Perhaps the most intriguing frame I have tried this season, this racket, which by the way happens to be Ana Ivanovic's latest choice, is about as smooth and comfortable to hit with as any new racket on the market. Absolutely nothing befuddling here.

[+] EnlargeAna Ivanovic
Giuseppe Bellini/Getty ImagesAna Ivanovic, who is using one of Yonex's newest frames, the EZONE AI 98, is having one of her best seasons in a few years.
First and foremost, the sweetspot is enormous. And this creates an interesting juxtaposition: The isometric head shape in Yonex rackets (which more or less means square shaped), gives the appearance of a head that is smaller than it actually is, but in this case, the EZONE AI 98 has a sweetspot you would typically find only in an oversize racket. What does this mean? It means you can measure your shots with pinpoint accuracy in a frame that produces unparalleled comfort.

It should also be noted you can take a good crack with the Ezone AI 98 and keep the ball in the court. The racket seems to play lighter than its 11.05 oz frame. I added about three inches of lead tape around 3 and 9 o’clock to help alleviate the temptation of overhitting. This is more of a personal preference; you may very well fancy the stock weight. I found that in this racket, the tape did not detract from the maneuverability or head speed.

Perhaps the most intriguing feature was the feel of the ball off the string bed. There was a discernible pocket upon contact, one that produced a buttery-smooth response. One of my favorite new rackets on the market is the Prince Tour 100 16x18 because the feedback off contact is so friendly. But there is also some unpredictability; balls can fly on occasion, although far less than previous iterations. The EZONE AI 98, however, had a Prince Tour-like feel, but it was much more control oriented. This Yonex actually felt like a hybrid of the best qualities of the Prince Tour (comfort and power) and a Babolat Pure Drive (control, command, plush).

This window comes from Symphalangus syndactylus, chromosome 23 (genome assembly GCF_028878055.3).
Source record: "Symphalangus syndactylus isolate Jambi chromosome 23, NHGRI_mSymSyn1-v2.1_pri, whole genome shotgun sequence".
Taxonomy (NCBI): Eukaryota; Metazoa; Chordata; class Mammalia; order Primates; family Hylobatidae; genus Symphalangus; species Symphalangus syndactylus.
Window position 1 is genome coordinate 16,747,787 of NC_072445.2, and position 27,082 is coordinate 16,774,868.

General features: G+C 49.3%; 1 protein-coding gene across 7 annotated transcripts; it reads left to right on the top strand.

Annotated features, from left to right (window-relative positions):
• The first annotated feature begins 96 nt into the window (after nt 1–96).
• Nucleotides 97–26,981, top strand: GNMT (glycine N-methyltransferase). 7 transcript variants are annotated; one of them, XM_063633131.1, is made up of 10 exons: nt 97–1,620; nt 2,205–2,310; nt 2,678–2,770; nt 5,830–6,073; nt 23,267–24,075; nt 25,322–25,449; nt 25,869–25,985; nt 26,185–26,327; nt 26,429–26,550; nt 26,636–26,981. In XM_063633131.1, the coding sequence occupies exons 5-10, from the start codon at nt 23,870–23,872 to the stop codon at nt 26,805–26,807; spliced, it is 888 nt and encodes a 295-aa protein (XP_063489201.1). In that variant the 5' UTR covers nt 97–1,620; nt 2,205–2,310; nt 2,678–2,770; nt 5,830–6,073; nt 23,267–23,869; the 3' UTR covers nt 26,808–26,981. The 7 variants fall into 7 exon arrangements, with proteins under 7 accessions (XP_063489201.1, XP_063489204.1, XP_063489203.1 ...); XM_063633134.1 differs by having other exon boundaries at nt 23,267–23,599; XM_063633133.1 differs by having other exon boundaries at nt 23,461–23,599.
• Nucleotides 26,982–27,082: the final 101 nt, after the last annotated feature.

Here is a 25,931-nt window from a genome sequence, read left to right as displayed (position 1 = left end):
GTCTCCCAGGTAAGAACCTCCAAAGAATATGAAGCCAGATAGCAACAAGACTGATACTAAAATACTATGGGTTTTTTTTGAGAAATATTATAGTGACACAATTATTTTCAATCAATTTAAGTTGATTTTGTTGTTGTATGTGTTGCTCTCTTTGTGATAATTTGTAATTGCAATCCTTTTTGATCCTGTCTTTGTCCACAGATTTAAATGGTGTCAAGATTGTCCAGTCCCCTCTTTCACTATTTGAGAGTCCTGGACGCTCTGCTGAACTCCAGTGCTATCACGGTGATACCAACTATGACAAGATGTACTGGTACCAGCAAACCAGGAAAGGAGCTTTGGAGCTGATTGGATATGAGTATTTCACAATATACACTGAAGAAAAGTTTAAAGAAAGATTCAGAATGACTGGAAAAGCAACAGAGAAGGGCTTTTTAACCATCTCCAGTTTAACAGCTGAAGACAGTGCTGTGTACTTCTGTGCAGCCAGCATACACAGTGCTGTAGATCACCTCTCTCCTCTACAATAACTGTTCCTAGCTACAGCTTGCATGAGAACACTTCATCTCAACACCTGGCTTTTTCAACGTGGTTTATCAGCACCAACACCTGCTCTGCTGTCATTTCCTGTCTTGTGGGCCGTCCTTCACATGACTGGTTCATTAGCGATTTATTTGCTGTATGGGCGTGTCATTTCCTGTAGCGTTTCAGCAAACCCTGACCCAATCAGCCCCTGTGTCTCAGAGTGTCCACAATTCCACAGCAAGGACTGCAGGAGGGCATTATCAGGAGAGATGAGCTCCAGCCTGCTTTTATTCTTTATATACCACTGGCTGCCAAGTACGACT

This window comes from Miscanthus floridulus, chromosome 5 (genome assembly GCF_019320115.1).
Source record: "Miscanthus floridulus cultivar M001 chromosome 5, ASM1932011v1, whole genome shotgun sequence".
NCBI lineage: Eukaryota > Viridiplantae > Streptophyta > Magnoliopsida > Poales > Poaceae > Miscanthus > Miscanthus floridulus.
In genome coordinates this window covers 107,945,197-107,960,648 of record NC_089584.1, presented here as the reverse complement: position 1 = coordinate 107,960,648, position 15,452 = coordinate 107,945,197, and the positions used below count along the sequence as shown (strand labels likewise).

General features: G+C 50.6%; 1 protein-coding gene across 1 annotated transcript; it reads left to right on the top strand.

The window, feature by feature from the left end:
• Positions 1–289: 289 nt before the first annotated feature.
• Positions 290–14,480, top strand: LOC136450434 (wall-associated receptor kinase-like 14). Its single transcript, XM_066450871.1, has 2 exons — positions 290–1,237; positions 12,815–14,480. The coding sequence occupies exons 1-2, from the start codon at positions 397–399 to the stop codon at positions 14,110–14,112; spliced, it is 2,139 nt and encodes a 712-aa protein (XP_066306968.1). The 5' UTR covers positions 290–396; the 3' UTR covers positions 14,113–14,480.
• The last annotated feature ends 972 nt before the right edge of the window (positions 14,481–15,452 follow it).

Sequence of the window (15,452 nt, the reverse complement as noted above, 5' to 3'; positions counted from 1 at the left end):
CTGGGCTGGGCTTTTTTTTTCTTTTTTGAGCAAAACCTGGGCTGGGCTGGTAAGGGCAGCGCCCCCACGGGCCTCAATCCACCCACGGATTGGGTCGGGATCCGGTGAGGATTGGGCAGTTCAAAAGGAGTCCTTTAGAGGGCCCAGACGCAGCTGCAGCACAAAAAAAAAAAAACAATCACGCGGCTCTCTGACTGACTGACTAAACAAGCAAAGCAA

And this was especially obvious, not just in groundstokes, but in volleys, too, in which I had total confidence to stick them where I wanted to. The racket is extremely maneuverable, which made serving easy. There was noticeable mass upon contact, and I was able to consistently hit heavy kickers.

In most rackets I’ve demoed, I’ve found some fault (bad tennis pun), but in Yonex’s EZONE AI 98, none whatsoever. So much so, that I have a pretty good feeling this racket will see more mileage and wear and tear when I’m on the court than any other stick in the coming months.

video Yonex VCORE Tour G 330

If this racket is good enough for Stan Wawrinka, it’s good enough for you. Well, perhaps. The Yonex VCORE Tour G 330 is, by all accounts, a big-boy racket.

The first thing I noticed when I hit with this frame was just how precise and crisp it is, which is appealing on many levels. Just ask your defending Aussie Open and Monte Carlo champ. But it takes work. The racket weights about 12.2 oz strung, and if you, like I, want a leather overgrip and some sort of dampener, tack on a few extra ounces.

I played with this racket twice. The first time I hit indoors and was really intrigued by the effortless power. The key, of course, was to stay ahead of the ball, which we learned in tennis 101. But the modern-day player tends to wait a little longer and then take a massive rip. I am not so sure this racket lends itself to that style, but I also wouldn’t say you need to be a classic-oriented player to make this frame work for you.

[+] EnlargeStan Wawrinka
Michael Regan/Getty ImagesWith his Yonex VCORE Tour G 330 in hand, Stan Wawrinka won the Aussie Open and then Monte Carlo a few months later.